Having a branded video game developed for the proliferation of your brand can seem like a daunting task. How do you convert your vision into a functioning product? How can you best allocate your financial resources? and, how do you yield the biggest ROI?
If you don’t have the right ingredients to work with, you are poised for costly failure (and I’m not just talking financially). Although nobody really knows what ultimately drives the adoption of creative goods such as video games, there are certain guidelines to facilitate a smooth development process, which may increase your chances for success. In this article, I will highlight a number of these guidelines in an effort to help you determine what makes a good advergame good in the first place.
Don’t reinvent the wheel
Nowadays almost anyone can obtain a developer’s license for digital distribution platforms such as Apple’s App Store or Google Play at virtually no cost. Programming interns are plentiful and offer cheap labour, and with the right guidance from internal staff members, surely it should be possible to develop something that’s fun and appealing, right? Not quite.
Video game development comprises a complex interplay between creativity and technology, and the added objective of favourably changing end-users’ behaviour or attitudes towards your brand seriously complicates things further. The idea that you can do it yourself doesn’t mean you should actually go and do it yourself.
There are plenty of firms whose core competence is creating video games with the sole purpose of brand proliferation. The $3 billion+ advergaming industry is densely populated with skilful digital production agencies, applied gaming studios, and advergaming firms such as Gamify, each with their own specialties. Instead of trying to compete, you are best positioned by contracting a team that can translate your objectives into a compelling experience.
Now when I say this, I don’t necessarily mean for you to delegate all work over to a third party and sit your hands, in fact with Gamify’s Pro-tool, you can very much be in the driver’s seat for the game creation process. Gamify’s system can help facilitate the perimeters needed for you to create your creative exploit.
Know your objectives
Advergames lend themselves well to an array of objectives. However, before you start issuing RFPs (requests for proposals) to developers, think long and hard about what it is that you want an app or HTML5 game to accomplish. Different objectives require different production trajectories and can vary in budget. Also, specialised firms tend to have key areas of expertise that may fit certain objectives better than others.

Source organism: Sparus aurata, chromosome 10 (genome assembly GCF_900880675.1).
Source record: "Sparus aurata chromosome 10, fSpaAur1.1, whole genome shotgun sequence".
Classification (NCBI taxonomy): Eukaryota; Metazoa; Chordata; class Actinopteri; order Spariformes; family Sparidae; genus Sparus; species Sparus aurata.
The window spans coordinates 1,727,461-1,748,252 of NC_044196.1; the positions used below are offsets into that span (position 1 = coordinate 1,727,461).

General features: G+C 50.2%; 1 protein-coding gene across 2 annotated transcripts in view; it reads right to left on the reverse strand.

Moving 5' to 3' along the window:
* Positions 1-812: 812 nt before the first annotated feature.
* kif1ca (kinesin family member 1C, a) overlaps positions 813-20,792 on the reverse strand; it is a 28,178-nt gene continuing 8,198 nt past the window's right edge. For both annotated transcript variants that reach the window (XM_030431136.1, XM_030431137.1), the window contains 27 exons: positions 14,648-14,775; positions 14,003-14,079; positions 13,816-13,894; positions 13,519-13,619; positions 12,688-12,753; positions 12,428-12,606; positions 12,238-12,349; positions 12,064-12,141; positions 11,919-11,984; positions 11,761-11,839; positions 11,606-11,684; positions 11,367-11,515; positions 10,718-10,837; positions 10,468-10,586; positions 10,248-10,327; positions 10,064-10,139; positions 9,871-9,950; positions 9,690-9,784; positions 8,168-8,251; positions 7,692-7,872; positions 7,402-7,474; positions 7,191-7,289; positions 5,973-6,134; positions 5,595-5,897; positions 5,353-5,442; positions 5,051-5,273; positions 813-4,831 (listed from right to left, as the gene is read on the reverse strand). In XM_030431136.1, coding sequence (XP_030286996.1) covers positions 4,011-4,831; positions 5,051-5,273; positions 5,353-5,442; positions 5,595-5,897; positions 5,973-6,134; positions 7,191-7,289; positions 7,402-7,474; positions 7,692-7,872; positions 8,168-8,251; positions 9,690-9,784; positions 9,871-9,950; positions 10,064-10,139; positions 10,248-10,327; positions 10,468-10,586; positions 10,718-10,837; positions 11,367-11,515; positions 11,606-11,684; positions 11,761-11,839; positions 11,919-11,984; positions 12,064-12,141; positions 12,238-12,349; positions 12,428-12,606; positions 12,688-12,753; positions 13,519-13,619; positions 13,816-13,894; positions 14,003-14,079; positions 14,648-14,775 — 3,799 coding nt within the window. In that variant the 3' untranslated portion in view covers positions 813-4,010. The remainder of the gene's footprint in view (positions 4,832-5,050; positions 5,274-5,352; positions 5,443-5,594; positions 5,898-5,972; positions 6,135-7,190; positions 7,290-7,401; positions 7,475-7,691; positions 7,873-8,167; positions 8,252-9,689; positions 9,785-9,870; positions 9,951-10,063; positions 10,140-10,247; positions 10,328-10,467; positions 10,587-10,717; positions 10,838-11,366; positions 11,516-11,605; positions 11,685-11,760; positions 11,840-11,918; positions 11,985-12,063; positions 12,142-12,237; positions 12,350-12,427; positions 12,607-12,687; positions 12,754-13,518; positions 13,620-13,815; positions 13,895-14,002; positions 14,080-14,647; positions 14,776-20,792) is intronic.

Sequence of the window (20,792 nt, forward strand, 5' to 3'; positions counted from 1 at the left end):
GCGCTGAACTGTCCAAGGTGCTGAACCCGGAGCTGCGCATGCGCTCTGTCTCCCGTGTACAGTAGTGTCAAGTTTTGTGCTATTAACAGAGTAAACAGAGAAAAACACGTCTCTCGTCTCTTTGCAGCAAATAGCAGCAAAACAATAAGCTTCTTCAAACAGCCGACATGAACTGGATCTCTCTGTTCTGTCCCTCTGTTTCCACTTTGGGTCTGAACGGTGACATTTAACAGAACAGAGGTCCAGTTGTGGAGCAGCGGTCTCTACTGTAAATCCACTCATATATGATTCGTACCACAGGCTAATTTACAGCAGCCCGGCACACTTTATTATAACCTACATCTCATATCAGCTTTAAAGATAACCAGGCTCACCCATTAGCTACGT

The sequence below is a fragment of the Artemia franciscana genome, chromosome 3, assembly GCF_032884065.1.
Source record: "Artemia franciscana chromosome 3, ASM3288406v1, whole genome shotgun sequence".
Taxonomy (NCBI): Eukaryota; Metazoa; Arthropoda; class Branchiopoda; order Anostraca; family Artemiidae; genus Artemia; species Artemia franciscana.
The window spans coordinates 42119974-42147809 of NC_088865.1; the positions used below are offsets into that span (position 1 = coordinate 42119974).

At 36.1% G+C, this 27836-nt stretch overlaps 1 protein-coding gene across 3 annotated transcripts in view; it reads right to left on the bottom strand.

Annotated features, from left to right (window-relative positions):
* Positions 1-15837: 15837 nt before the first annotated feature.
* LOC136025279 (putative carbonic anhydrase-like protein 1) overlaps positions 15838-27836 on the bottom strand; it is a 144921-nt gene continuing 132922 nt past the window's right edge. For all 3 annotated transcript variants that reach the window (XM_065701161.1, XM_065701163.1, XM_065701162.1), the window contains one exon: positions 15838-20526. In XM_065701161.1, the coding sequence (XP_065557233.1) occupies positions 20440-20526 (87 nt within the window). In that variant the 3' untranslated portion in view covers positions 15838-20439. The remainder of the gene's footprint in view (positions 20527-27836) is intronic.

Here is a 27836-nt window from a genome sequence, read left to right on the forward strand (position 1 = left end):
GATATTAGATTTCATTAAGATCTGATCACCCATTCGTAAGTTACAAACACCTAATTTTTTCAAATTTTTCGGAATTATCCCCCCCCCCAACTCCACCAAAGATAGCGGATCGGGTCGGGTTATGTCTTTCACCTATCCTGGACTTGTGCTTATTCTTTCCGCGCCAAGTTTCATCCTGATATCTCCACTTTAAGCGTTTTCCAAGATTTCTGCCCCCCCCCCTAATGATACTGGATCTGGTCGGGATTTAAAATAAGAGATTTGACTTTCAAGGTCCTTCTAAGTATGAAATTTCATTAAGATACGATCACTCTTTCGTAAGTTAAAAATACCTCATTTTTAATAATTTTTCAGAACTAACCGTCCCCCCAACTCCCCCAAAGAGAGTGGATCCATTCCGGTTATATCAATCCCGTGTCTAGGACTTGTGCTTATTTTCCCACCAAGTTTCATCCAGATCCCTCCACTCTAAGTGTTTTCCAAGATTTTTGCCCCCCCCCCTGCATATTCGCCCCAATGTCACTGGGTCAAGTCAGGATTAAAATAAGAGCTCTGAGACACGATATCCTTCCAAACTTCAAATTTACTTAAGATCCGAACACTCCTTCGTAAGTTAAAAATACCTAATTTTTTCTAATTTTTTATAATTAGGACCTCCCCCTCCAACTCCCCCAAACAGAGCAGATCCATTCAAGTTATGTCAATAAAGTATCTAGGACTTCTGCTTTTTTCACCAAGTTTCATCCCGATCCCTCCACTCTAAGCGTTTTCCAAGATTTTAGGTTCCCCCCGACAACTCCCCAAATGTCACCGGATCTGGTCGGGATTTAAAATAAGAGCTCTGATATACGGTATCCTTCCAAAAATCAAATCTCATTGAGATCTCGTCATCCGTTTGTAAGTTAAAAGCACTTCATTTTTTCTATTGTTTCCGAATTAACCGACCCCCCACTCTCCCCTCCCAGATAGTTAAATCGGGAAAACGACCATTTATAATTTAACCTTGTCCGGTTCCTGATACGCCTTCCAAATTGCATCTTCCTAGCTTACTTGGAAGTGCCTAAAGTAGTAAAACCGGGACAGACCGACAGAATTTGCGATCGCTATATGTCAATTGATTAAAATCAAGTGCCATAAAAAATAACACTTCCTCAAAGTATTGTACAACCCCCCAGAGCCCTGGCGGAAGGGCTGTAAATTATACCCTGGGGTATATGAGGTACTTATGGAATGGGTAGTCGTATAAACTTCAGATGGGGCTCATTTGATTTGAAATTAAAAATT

Is your Gamified Marketing Campaign designed for the purpose of educating clients on a new product or service? Creating hype around the brand? Selling more units of a product or simply creating awareness? Having one clear priority helps give the campaign direction.
You would be surprised how often Brands feel the need to launch a marketing campaign, yet never take the time to identify what it is they hope to achieve. Simply making noise in the hopes of staying front of mind with your customer base is not a long term conscious goal.
Choose your platforms wisely
One of the key strategic decisions for apps and HTML5 games is the choice of platform(s). This choice influences many things including the size of the addressable audience, characteristics of the addressable audience, possible features of the product, and (in part) development costs.
Popular platforms for advergaming include mobile devices (smartphones & tablets), PCs, touchscreens, and increasingly, reality technologies (AR & VR). Rather than letting the technological capabilities of the developer dictate the choice of platform, it is best to determine it by studying the target audience and the app’s or game’s intended use.
The cost increase of adding platforms, perhaps surprisingly, is non-linear. Since the bulk of labour needed to develop a game goes into the actual creation of gameplay mechanics and in-game assets, platforms can generally be added at little extra cost. With the prerequisite of deciding on a platform strategy prior to production, about 80% of all activities can be deployed across platforms. The exact cost increase then depends on the specific mix of platforms chosen. Mobile platforms such as iOS and Android share a common technological architecture and can therefore easily be combined, while the combination of mobile and browser-based games, let alone the combination of mobile and VR, is more challenging, and therefore costlier. Generally speaking, you’d do well by launching your game simultaneously on various compatible platforms.